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Tuesday, Apr. 15, 2014

Locals help Steeplechase jump to new heights

Wednesday, May 13, 2009

NASHVILLE -- From horserace president to mechanical mule driver, Marshall County and its environs were represented at the 68th annual Iroquois Steeplechase Races in Percy Warner Park last weekend.

Overseeing and even repairing the racetrack was Albert Menefee, president of the Race Committee who between events drove to where galloping horses' hooves dug divots that required applications of special soil.

Menefee, a former secretary and treasurer of the race committee for more than 15 years, is a joint master of the Cedar Knob Hunt whose kennels are south of Cornersville in the Blue Creek Community.

(Photo)
Some 25,000 people went to see the 68th annual Steeplechase horse races with dozens of horses in seven races at Percy Warner Park. The field in the fourth race, the Margaret Currey Henley Sport of Queens Stakes, is shown passing the stands for the first time. The winner, Dynaskill, is third from left.
Many members of both the Cedar Knob and Hillsboro Hunt were listed in the race day program as officials and volunteers, and some do the same job year after year. Scottie Harris of the Blue Creek Community acts as assistant starter, chauffeuring the National Steeplechase Association's official starter down to the starting line and making sure that line is in the correct place, according to the prescribed length of the race. It is the drop of Harris' flag, as the horses sweep past him just after the start, that signals the timekeeper to start his stopwatch. One of the timers is Harris' neighbor Frank Davis, while Davis' wife, Dorothy, aided by their son-in-law Hank Vest, is in charge of the trophies. Cornersville landowner and long-time foxhunter, Rob Harwell, takes care of the trophy escort.

Also hailing from Cornersville were sisters Carrie and Catherine Fowlks who served among the many race staffers who shuttled VIPs across the muddy parkland where many of the fashionable ladies were out-done by Mother Nature's whims, including cleared skies for the races.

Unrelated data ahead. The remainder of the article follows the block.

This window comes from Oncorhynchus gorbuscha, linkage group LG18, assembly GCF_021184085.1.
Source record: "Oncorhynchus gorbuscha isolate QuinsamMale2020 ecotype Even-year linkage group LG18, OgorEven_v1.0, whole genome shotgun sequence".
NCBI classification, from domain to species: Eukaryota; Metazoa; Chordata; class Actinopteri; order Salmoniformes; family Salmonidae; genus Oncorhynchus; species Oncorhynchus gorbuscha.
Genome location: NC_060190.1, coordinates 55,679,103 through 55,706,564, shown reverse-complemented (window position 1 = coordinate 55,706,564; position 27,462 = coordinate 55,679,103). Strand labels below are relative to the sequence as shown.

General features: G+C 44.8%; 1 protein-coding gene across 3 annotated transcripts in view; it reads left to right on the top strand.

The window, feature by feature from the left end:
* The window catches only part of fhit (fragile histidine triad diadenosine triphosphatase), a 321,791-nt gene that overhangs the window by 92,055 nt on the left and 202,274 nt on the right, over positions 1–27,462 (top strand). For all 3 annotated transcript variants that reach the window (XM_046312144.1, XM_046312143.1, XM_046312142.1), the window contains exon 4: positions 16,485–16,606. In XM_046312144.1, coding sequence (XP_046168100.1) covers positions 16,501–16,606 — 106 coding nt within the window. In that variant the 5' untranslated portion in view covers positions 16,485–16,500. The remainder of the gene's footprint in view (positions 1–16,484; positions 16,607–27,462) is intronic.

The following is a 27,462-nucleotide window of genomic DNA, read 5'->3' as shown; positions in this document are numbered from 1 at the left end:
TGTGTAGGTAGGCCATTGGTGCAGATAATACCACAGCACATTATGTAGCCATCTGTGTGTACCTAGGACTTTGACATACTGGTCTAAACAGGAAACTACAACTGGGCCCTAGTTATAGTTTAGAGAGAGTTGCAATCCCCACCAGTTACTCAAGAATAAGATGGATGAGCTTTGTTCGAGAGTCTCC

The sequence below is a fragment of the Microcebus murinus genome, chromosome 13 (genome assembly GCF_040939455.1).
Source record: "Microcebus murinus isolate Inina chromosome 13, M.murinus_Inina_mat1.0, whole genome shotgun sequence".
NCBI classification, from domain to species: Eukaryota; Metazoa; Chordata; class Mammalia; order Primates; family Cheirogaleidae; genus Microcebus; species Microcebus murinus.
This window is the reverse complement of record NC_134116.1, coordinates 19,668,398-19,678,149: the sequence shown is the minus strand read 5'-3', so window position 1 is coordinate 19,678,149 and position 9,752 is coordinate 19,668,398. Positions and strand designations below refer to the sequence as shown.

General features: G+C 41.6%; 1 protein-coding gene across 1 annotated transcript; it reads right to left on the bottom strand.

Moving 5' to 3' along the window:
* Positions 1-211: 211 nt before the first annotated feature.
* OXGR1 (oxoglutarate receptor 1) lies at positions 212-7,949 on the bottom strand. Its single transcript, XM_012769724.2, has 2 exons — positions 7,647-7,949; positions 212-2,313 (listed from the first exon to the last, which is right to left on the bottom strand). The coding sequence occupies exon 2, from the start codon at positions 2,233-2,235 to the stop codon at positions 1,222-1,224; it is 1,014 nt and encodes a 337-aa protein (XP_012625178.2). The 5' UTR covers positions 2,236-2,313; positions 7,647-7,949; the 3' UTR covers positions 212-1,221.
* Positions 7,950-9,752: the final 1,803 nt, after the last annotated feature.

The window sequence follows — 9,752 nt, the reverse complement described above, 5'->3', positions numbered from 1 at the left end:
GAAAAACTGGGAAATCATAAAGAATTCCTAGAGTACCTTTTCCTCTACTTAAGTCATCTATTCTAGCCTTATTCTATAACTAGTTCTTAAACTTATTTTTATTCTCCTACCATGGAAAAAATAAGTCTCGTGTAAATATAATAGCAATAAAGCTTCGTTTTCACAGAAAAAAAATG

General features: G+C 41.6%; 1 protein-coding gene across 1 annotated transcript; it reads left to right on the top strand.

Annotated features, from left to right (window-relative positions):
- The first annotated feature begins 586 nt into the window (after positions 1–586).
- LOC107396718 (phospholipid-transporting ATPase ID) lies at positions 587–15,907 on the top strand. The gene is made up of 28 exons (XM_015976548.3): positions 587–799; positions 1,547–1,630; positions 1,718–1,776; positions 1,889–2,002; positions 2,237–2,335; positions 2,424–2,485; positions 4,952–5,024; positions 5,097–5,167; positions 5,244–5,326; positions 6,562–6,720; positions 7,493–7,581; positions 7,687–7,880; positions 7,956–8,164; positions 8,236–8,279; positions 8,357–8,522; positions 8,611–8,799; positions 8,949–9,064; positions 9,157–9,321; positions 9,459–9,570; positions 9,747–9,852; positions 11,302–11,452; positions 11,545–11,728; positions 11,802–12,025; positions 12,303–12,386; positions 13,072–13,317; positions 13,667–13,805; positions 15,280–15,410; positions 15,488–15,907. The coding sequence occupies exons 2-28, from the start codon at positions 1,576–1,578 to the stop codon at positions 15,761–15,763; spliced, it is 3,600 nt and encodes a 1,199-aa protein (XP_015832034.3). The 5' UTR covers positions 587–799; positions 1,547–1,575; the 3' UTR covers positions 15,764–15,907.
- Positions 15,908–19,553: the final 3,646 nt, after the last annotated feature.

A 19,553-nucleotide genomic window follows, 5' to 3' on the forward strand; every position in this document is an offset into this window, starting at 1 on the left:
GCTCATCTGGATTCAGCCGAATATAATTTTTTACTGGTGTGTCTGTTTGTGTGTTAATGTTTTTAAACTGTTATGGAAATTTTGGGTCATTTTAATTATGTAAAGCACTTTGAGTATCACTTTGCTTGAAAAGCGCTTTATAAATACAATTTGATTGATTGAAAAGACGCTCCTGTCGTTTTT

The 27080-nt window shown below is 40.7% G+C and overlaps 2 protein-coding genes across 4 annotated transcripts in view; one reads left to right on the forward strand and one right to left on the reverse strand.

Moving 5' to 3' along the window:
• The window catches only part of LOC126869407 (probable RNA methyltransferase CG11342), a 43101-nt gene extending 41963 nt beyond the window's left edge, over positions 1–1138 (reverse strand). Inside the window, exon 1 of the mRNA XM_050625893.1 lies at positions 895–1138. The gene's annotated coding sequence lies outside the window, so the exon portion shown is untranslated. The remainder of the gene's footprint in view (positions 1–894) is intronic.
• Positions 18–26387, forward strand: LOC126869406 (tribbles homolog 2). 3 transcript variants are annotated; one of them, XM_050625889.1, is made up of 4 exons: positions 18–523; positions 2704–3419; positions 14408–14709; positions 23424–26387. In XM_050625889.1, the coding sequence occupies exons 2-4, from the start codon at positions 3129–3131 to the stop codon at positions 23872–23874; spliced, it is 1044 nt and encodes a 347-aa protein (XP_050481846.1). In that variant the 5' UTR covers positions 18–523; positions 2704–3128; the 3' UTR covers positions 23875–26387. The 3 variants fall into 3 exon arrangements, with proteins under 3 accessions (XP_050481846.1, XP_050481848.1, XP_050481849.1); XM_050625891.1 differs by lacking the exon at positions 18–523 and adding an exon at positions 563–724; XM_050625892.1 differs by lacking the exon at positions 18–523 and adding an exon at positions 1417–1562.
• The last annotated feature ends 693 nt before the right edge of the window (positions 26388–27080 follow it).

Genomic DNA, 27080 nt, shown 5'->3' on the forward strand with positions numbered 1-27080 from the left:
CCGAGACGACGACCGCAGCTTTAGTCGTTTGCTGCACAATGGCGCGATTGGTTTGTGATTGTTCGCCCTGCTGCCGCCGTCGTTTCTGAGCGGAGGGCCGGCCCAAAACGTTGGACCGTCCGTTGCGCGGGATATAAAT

Attendance, estimated at 25,000, was "good... given the weather and mud," according to Larry Pefferly, also of Cornersville, who was found at the Wade & Egbert Insurance hospitality tent near the finish line with Alex Wade and his friends, Mary Ann and Calvin Houghland, owners of Pierrot Lunaire, the horse that won the Iroquois.

Houghland's horse beat Good Night Shirt. That second place steed was described by Houghland as "a helluva horse," largely because it had won the two previous Iroquois races and was competing to extend a seven-race winning streak with an unprecedented third victory.

It would have been a "big thing" if Good Night Shirt won again, Pefferly said, while walking back to the insurance firm's viewing deck where Alex Wade explained that Calvin Houghland, 92, rode in the first Iroquois.

Houghland's involvement grew from then and includes praise sounded by Wade and others at the hospitality tent for the beneficiary of the Iroquois Steeplechase -- the Monroe Carell Jr. Children's Hospital at Vanderbilt University Medical Center.

"Very caring and empathetic," Wade said of the Children's Hospital and its staff. "They treat the family, the parents as well as the children."

Marshall County residents may remember Drayke Alan Crom, a premature child born of local parents, Lori King and Robert Crom, who suffered heart ailments. The child passed on Jan. 26, just two days short of being nine months old in the Neonatal Intensive Care Unit at the Children's Hospital.

The Monroe Carell Jr. Children's Hospital is "a great cause," Wade said, noting it's received more than $9 million since the early 1980s from the annual sporting event at Percy Warner Park.

Tending to the health and safety of the crowd at the horse races on Saturday was Deanna Moore, a registered nurse who flies with the Vanderbilt LifeFlight helicopter ambulances.

Moore flew during 2001-'06 with Air Evac, the helicopter ambulance service based here at Ellington Airport on Franklin Pike.

Saturday, she was part of Vanderbilt's Event Medicine team, a group that also serves at Predators' games and other such events.

While there were "apparently" some in the crowd who may have seemed intoxicated when they were served by the team, there could have been more who needed first aid after having stepped on something in the dark brown mud while walking barefoot because flip-flops, high heeled shoes and other footwear proved to be no match for the wet ground.